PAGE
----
September 2, 2011 7:50 AM BST
Cerrtainly Seems That It Just Makes Good Common Sense to Have Multiple Local Number Portability Administrators (LNPA’s) in Todays World
Are you aware or does the Telecommunications Provider or Vendor company that you work for or affiliated with know that Telcordia has petitioned the FCC to institute competitive bidding for Number Portability Administration and to end the NAPM LLC’s interim role in the Number Portability Administration contract? Well if you click here
it will take you to the FCC web site where you can read for yourself all the details of the adopted May 16th, 2011 order.
The FCC is proceeding with an open and transparent procurement process that will consider the advantages of having multiple LNPAs. This by all rights should ultimately benefit consumers and the overall telecommunications industry with competitive pricing, more innovative services and redundancy for what has become a mission-critical service.
After weighing responses to a March 8, 2011 Order and Request for Comment, which was itself a response to Telcordia’s petition to institute competitive bidding for the administration of number portability, the FCC adopted new procedures on May 16 for selecting a new or additional administrators and re-inserted itself more definitively in the process.
The FCC will allow the North American Numbering Council (NANC) and the North American Portability Management LLC (NAPM) to continue to lead the selection process for new administrators, but at the urging of the National Association of State Utility Consumer Advocates (NASUCA) the Commission will take final approval authority over any resulting contracts. Telcordia, for its part, requested several changes to the order, some of which the FCC adopted, such as giving the commission approval authority over the RFP, RFI and Technical Requirements Document and designating the commission as arbiter in any disputes that arise in the recommendations process.
The ultimate result of an open bidding process may likely be a multi-vendor solution to managing the databases for number portability. It has been a long wait for those hoping to see the FCC’s original intention of a multi-vendor solution realized. Other unrealized benefits that a multi-vendor environment might bring about include price competition and new features. “In monopolistic environment one tends to emphasize stability over change and enhancements. You don’t have the competition to spur you on to do creative things. It’s human nature; it’s just how things work,” said Richard Jacowleff, president of Interconnection Solutions at Telcordia.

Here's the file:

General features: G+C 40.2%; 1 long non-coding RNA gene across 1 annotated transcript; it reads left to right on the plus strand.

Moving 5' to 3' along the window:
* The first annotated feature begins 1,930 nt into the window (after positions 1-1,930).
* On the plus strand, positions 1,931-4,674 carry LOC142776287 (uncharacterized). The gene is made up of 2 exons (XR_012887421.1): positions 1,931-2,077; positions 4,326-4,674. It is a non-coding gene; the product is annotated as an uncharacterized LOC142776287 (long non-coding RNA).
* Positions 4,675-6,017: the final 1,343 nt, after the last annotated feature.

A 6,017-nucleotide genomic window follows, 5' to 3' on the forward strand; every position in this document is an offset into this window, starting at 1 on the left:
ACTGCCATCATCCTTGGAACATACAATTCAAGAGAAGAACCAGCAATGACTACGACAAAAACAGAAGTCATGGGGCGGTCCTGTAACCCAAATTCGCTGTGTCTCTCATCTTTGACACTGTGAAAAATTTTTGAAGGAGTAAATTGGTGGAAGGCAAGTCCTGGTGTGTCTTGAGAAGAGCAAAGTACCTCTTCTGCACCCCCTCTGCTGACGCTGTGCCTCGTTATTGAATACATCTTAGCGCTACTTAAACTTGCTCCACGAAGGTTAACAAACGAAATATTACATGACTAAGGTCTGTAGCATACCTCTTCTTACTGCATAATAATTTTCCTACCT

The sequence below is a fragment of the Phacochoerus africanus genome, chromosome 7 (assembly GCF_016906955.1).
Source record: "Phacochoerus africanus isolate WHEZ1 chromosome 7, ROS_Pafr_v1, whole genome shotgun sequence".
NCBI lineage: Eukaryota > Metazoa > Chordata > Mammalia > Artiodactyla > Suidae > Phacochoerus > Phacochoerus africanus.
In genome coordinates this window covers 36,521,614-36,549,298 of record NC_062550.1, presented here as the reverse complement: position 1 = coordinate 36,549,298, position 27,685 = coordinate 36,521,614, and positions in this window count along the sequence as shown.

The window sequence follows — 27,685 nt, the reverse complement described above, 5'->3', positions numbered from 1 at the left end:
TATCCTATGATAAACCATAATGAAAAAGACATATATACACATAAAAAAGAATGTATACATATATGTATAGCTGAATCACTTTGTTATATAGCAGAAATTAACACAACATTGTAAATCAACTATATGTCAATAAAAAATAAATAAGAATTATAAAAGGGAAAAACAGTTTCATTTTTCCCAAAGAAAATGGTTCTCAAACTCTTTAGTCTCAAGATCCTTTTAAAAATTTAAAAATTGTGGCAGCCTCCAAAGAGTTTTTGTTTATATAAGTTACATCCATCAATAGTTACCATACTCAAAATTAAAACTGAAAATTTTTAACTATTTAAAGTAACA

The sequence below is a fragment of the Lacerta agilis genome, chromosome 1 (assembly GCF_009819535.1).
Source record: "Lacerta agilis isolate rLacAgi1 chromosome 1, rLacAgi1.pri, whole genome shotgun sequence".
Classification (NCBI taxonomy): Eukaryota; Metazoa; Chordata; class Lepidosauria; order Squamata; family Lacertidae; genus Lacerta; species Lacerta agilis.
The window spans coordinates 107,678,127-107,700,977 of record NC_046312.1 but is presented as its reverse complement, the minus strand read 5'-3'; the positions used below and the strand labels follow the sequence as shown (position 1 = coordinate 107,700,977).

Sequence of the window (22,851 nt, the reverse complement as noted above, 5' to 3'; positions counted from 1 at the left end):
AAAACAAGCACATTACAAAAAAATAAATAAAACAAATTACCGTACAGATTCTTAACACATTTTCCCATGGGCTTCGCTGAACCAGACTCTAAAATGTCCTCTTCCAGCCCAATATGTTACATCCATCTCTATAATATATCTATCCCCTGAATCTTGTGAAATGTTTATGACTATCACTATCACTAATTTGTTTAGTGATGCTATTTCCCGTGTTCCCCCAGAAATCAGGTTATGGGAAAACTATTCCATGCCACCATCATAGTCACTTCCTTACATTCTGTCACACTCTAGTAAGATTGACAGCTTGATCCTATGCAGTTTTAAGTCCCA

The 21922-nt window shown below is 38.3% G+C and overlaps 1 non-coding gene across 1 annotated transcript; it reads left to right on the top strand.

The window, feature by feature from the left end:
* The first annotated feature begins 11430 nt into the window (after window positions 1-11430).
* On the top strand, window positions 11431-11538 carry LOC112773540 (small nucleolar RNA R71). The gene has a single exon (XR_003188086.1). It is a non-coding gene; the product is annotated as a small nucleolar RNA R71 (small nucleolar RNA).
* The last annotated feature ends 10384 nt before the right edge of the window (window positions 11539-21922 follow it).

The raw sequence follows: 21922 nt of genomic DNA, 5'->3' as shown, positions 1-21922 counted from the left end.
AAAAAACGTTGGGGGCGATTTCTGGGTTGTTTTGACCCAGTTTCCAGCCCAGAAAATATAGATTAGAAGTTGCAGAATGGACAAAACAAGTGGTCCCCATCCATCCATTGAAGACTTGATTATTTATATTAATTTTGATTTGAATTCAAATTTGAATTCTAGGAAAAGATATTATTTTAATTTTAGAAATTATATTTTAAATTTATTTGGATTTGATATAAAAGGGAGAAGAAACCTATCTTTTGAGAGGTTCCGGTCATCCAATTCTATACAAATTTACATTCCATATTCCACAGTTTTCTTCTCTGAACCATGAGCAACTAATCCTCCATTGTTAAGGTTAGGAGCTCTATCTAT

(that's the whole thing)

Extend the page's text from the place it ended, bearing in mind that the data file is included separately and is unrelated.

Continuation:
In 1997, in its Second Report and Order on Telephone Number Portability (FCC 97-289), the FCC required implementation of number portability enabling consumers to keep (or “port”) their local phone number when switching from one telecommunications provider to another by naming two LNPAs to provide NPAC services on a regional basis. In that order the FCC noted, “there are clear advantages to having at least two experienced number portability database administrators that can compete with and substitute for each other, thereby promoting cost-effectiveness and reliability in the provision of Number Portability Administration Center services.” However, when one of the selected LNPA vendors was unable to perform, implementation defaulted to the single remaining vendor, and many of the advantages of having multiple LNPAs were never realized.
Telcordia succeeded – with the help of other’s such as NASUCA, other advocacy groups and the carriers themselves – in opening the process, a first since the Second Report and Order in 1997 establishing the NPAC. Telcordia has reiterated what the FCC said in its original order, that “there are clear advantages to having at least two experienced number portability database administrators that can compete with and substitute for each other, thereby promoting cost-effectiveness and reliability in the provision of Number Portability Administration Center services.”
Reliability hasn’t been an issue – yet, said Richard Jacowleff, president of Interconnection Solutions at Telcordia. “They have had very good service, but still, it is one vendor and one set of infrastructure. If the NPAC is down for any period that will start to decay service for the entire United States,” he said. Besides, the requirements are getting more complex all the time, which leads to a higher probability of failure at some point. “The ecosystem in ’97 was just the carriers. Today those carriers are dwarfed by the other players like the content guys and other players who want access,” Jacowleff said.